HE WAS born in August 1939, the son of William Harold Horton (who died of a heart attack when Horton was a young man) and Dorothy Horton (nee Baynes) who is still alive. 'He didn't have a silver spoon in his mouth,' Screech says, though his parents were quite well off. But a year after taking his degree in mechanical engineering in 1959, he was at BP and on the way to a fortune. On departure three decades later (payoff pounds 1.5m), 'I thought to myself, actually I'm one of those curious people who really don't, er, want for money.'

He gets upset by references to 'Hatchet Horton,' a soubriquet with origins in the mid-Seventies, when he won permission from senior BP management to sell more than half the tanker fleet. A few years later, as chief of BP's chemicals unit, he laid off nearly 60 per cent of the work force. His zeal in 'getting that cost base down, down, down, and profits up, up, up' (his words) was also obvious after his arrival in Cleveland, Ohio in 1986 to run BP's American operations, including the dilapidated Standard Oil Co. Hundreds of jobs were cut. Returning to London as BP chairman, he began excising layers of middle management.

Cleveland remembers Horton with affection. To explain his rescue plan for Standard Oil, he held 50 town-hall meetings with employees, and succeeded, after two years, in pushing BP America into a dollars 564m profit. He helped organise a special education programme for Cleveland's blacks - with jobs at the end - and patronised the city's arts. Because the Englishman decided not to move Standard Oil to Texas (as had been feared), Cleveland named a day in January 'Robert B Horton Day'. 'I am going to miss him,' lamented Mayor George Voinovich, when Horton left town.

Does the ex-oilman know about trains? 'I went to school by train,' he says, 'and commuted by train for 25 years into London from the Thames Valley . . . But I wouldn't describe myself as a railway buff.' So why is he now a railwayman? Michael Screech says: 'He believes he has something to offer as a public service. I mean, he's utterly converted to making the railways a prosperous and successful venture, partly on environmental grounds.'

'It would be extraordinary if someone who was chairman of an oil company was anti-car,' Horton says. 'But I'm very pro-environment, and it would be my ambition to greatly increase the number of passengers using trains and the volume of freight, rather than have it lumbering through our villages.' But first, the signalling has to be modernised - both in equipment and in working attitudes, he says.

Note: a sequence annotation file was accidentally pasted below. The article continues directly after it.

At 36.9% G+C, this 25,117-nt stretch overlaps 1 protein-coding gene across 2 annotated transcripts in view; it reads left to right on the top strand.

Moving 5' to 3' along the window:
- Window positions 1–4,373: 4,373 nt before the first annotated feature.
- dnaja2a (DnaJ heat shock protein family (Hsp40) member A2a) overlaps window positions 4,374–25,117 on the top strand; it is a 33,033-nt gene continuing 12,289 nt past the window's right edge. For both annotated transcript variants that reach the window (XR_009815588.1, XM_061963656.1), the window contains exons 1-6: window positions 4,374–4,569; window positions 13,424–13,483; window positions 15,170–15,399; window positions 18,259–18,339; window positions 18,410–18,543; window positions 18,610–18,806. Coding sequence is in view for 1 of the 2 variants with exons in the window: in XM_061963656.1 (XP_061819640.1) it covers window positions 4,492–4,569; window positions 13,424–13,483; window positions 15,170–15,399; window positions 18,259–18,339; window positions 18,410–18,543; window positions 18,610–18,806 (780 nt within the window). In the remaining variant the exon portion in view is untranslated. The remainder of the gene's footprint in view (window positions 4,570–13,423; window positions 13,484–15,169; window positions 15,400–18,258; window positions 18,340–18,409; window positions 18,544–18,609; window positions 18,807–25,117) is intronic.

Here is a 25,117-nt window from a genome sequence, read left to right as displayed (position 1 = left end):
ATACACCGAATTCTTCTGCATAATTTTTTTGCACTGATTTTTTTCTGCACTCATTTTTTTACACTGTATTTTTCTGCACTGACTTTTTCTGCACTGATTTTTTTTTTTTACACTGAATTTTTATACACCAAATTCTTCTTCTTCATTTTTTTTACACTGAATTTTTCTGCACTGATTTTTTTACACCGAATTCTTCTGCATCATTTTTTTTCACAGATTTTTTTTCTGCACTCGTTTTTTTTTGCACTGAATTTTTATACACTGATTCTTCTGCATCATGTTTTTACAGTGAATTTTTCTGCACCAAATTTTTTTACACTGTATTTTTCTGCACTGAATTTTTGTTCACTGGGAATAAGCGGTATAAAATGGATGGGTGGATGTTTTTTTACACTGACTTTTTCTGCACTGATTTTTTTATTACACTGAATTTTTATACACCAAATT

Does that mean clobbering the unions? 'I had a very interesting teacher at university who, though a Tory, was passionately in favour of the role of trades unions. He had quite an influence on me really, so I have never been an anti-union person. People have a total right to be represented in whatever way they wish.'

Horton's politics began at university also. He was chairman of the Unionist Association and a keen Tory debater, coming up against 'the likes of John Smith and Donald Dewar'. However, asked whether Horton was a formidable opponent, Labour's social security spokesman pauses in some embarrassment. 'Oh dear,' he says, 'I would not claim to know him. But that is no criticism of him.' Sally Horton is described by aquaintances as 'a strong supportive wife who does not, however, kowtow to him'. Their son Simon is a freelance photographer (he took the above photo), with work showing at the National Portrait Gallery; their daughter Ruth works at a school in the New Forest. Increasingly, he cherishes opportunities for long walks and reading (Trollope went with him to France); he is founder-chairman of Business in the Arts.

This enormous drive is what Sir John Harvey-Jones admires in Horton. 'Eighty per cent of his problem is style - a bit like (the BBC director-general) John Birt. People would go through hell for him if they believed he respected and wanted to help them. That's why he cut a swathe in the States. People there accept economic imperatives. But in Britain, they still like someone to jolly them along'. With more shocks ahead, as train drivers threaten to match Jimmy Knapp's signal staff in militancy, Horton is at his least abrasive. 'At the end of the day,' he says, 'Mr Knapp is a reasonable, sensible person, and I'm sure we can sort it out.'

(Photograph omitted)